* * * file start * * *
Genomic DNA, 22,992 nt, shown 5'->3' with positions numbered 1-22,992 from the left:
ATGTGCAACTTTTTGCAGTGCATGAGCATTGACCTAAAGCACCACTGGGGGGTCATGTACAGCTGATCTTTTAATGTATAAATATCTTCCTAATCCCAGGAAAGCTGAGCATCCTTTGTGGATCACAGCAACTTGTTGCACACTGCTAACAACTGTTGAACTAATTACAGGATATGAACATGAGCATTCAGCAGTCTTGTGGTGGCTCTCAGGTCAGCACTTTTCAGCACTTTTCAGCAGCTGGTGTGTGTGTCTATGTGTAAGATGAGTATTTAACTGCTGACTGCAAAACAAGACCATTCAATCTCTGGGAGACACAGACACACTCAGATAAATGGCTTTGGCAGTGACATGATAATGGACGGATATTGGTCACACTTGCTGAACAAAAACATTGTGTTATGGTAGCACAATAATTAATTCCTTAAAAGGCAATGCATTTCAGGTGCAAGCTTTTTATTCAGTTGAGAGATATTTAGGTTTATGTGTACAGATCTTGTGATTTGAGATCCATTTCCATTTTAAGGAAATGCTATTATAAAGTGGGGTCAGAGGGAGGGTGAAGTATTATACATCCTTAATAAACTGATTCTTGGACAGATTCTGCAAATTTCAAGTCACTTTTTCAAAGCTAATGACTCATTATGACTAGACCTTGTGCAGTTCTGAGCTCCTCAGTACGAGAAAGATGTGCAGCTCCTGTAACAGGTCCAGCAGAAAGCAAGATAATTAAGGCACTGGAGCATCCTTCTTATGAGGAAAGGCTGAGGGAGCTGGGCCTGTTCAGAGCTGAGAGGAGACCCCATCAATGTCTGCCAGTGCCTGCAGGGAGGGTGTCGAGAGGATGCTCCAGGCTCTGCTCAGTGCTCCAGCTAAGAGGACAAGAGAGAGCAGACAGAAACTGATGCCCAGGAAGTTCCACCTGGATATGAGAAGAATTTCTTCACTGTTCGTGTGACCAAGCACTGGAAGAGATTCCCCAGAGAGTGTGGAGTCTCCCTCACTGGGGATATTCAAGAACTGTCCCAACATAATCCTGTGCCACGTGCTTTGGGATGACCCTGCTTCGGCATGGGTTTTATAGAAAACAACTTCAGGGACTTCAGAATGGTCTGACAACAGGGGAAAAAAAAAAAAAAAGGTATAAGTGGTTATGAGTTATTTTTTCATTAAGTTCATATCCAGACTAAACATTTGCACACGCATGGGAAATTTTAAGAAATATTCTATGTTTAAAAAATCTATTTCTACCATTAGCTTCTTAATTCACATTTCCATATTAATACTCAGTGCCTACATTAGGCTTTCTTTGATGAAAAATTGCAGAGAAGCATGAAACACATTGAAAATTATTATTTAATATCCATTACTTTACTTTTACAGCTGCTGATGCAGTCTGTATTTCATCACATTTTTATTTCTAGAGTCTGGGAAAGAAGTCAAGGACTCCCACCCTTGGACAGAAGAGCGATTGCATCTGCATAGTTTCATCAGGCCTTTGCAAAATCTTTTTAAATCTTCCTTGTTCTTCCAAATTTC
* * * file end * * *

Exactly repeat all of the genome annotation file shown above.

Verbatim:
Genomic DNA, 22,992 nt, shown 5'->3' with positions numbered 1-22,992 from the left:
ATGTGCAACTTTTTGCAGTGCATGAGCATTGACCTAAAGCACCACTGGGGGGTCATGTACAGCTGATCTTTTAATGTATAAATATCTTCCTAATCCCAGGAAAGCTGAGCATCCTTTGTGGATCACAGCAACTTGTTGCACACTGCTAACAACTGTTGAACTAATTACAGGATATGAACATGAGCATTCAGCAGTCTTGTGGTGGCTCTCAGGTCAGCACTTTTCAGCACTTTTCAGCAGCTGGTGTGTGTGTCTATGTGTAAGATGAGTATTTAACTGCTGACTGCAAAACAAGACCATTCAATCTCTGGGAGACACAGACACACTCAGATAAATGGCTTTGGCAGTGACATGATAATGGACGGATATTGGTCACACTTGCTGAACAAAAACATTGTGTTATGGTAGCACAATAATTAATTCCTTAAAAGGCAATGCATTTCAGGTGCAAGCTTTTTATTCAGTTGAGAGATATTTAGGTTTATGTGTACAGATCTTGTGATTTGAGATCCATTTCCATTTTAAGGAAATGCTATTATAAAGTGGGGTCAGAGGGAGGGTGAAGTATTATACATCCTTAATAAACTGATTCTTGGACAGATTCTGCAAATTTCAAGTCACTTTTTCAAAGCTAATGACTCATTATGACTAGACCTTGTGCAGTTCTGAGCTCCTCAGTACGAGAAAGATGTGCAGCTCCTGTAACAGGTCCAGCAGAAAGCAAGATAATTAAGGCACTGGAGCATCCTTCTTATGAGGAAAGGCTGAGGGAGCTGGGCCTGTTCAGAGCTGAGAGGAGACCCCATCAATGTCTGCCAGTGCCTGCAGGGAGGGTGTCGAGAGGATGCTCCAGGCTCTGCTCAGTGCTCCAGCTAAGAGGACAAGAGAGAGCAGACAGAAACTGATGCCCAGGAAGTTCCACCTGGATATGAGAAGAATTTCTTCACTGTTCGTGTGACCAAGCACTGGAAGAGATTCCCCAGAGAGTGTGGAGTCTCCCTCACTGGGGATATTCAAGAACTGTCCCAACATAATCCTGTGCCACGTGCTTTGGGATGACCCTGCTTCGGCATGGGTTTTATAGAAAACAACTTCAGGGACTTCAGAATGGTCTGACAACAGGGGAAAAAAAAAAAAAAAGGTATAAGTGGTTATGAGTTATTTTTTCATTAAGTTCATATCCAGACTAAACATTTGCACACGCATGGGAAATTTTAAGAAATATTCTATGTTTAAAAAATCTATTTCTACCATTAGCTTCTTAATTCACATTTCCATATTAATACTCAGTGCCTACATTAGGCTTTCTTTGATGAAAAATTGCAGAGAAGCATGAAACACATTGAAAATTATTATTTAATATCCATTACTTTACTTTTACAGCTGCTGATGCAGTCTGTATTTCATCACATTTTTATTTCTAGAGTCTGGGAAAGAAGTCAAGGACTCCCACCCTTGGACAGAAGAGCGATTGCATCTGCATAGTTTCATCAGGCCTTTGCAAAATCTTTTTAAATCTTCCTTGTTCTTCCAAATTTC